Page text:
Bulgaria Communist Dictator Zhivkov Impresses Greece over Macedonia IssueDiplomacy | April 30, 2009, Thursday // 18:13| views
"The Macedonian Question and Bulgaria - Secret Documents 1950-1967" by the Greek Professor, Spiridon Sfetas. Photo by GRReporter
Greek scholars and foreign policy experts have been impressed with the way the Bulgarian Communist leader, Todor Zhivkov, handled the "Macedonian Question".
This becomes clear from the book "The Macedonian Question and Bulgaria - Secret Documents 1950-1967" by the Greek Professor, Spiridon Sfetas, which was presented personally by the Greek Foreign Minister, Dora Bakoyanni in Athens, the Greek English-language publication GRReporter informs.
For the first time, the book makes public 21 secret documents of the Bulgarian Communist Party on the so called Macedonian Question - i.e. dedicated to the Bulgarian politics in relation to Macedonia in 1950-1967.
The book is a joint publication of the Greek Society for Macedonian Studies and the Bulgarian State Archive.
The conclusions of the Greek Professor Sfetas are that in the 1950s the Bulgarian position on Macedonia depended closely on the relationship tides between the Soviet Union and Yugoslavia of Josip Broz Tito.
This dependence continued until Todor Zhivkov, who practically ruled Bulgaria for almost 35 years (1954-1989) finally came to the fore in 1962 (between 1954 and 1962 Zhivkov held only party positions, and after that combined them with state positions).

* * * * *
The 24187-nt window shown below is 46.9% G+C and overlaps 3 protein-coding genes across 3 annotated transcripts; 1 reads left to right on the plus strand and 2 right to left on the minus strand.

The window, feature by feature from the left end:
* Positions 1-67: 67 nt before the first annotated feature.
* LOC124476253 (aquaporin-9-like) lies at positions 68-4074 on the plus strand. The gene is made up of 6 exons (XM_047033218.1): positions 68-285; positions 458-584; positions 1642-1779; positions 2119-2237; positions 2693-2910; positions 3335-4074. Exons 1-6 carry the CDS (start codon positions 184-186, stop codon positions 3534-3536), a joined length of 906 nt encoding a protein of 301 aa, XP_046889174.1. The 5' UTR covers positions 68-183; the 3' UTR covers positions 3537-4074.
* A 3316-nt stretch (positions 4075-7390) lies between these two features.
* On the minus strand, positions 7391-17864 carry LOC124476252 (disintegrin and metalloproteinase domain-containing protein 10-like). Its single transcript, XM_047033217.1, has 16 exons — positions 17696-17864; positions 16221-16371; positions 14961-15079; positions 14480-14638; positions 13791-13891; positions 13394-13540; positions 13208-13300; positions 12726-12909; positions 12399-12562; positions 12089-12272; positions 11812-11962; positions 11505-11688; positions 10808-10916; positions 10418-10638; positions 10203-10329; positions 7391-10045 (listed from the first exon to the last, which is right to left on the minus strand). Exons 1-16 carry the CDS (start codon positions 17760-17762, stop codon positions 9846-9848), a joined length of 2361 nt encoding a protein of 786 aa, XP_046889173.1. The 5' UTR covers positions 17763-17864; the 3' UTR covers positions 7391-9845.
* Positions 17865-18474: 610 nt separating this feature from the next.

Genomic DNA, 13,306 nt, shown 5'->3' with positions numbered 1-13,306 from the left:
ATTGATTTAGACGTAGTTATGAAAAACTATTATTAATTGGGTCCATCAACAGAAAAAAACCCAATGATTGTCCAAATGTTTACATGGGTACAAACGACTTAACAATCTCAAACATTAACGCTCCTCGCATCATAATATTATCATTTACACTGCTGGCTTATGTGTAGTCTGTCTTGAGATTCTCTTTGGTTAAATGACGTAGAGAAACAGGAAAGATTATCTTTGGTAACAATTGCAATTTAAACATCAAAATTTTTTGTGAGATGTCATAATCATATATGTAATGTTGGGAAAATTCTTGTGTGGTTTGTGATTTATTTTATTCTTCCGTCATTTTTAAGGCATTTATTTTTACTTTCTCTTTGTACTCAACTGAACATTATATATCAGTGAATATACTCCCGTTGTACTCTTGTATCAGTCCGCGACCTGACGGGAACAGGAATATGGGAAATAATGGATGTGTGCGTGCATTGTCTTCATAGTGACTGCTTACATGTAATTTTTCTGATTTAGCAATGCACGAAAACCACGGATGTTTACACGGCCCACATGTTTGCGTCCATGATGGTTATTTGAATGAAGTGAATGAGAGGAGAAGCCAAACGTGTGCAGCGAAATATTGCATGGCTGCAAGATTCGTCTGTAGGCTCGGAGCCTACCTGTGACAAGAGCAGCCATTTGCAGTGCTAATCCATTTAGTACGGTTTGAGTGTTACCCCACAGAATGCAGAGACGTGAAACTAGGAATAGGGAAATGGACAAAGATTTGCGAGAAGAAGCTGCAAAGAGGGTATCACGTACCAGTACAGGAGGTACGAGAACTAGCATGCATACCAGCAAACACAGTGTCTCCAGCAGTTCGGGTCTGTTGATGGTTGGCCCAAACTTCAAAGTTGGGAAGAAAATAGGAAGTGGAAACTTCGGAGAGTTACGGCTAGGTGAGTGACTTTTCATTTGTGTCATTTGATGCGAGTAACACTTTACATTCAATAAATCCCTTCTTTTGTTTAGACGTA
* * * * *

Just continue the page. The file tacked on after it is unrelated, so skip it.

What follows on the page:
According to Spiridon Sfetas, Zhivkov, an "uneducated but extremely smart villager" was the first one to see that Bulgarian politics in relation to Macedonian should not be influenced by the relationship between Yugoslavia and the USSR.
In his report to the Bulgarian Communist Party plenum on March 11 and 12, 1963, Zhivkov outlined the principles which Bulgaria needs to defend when it comes down to Macedonia: 1) the Macedonian country exists and this is a fact; 2) as a historic community, the Macedonian nation never existed; 3) we cannot agree that there is a Macedonian minority in Bulgaria.
"This is why Bulgaria was the first country in the world to recognize the Republic of Macedonia with its constitutional name but even until today, it does not recognize the existence of the Macedonian nation and minority on its territory," concludes Spiridon Sfetas.
Sfetas's book has been described by the Greek Foreign Minister, Dora Bakoyanni, as a very important publication, and an example that Bulgaria and Greece had left behind the concepts and problems from the past and would cooperate in any field as partners in the European Union and NATO.
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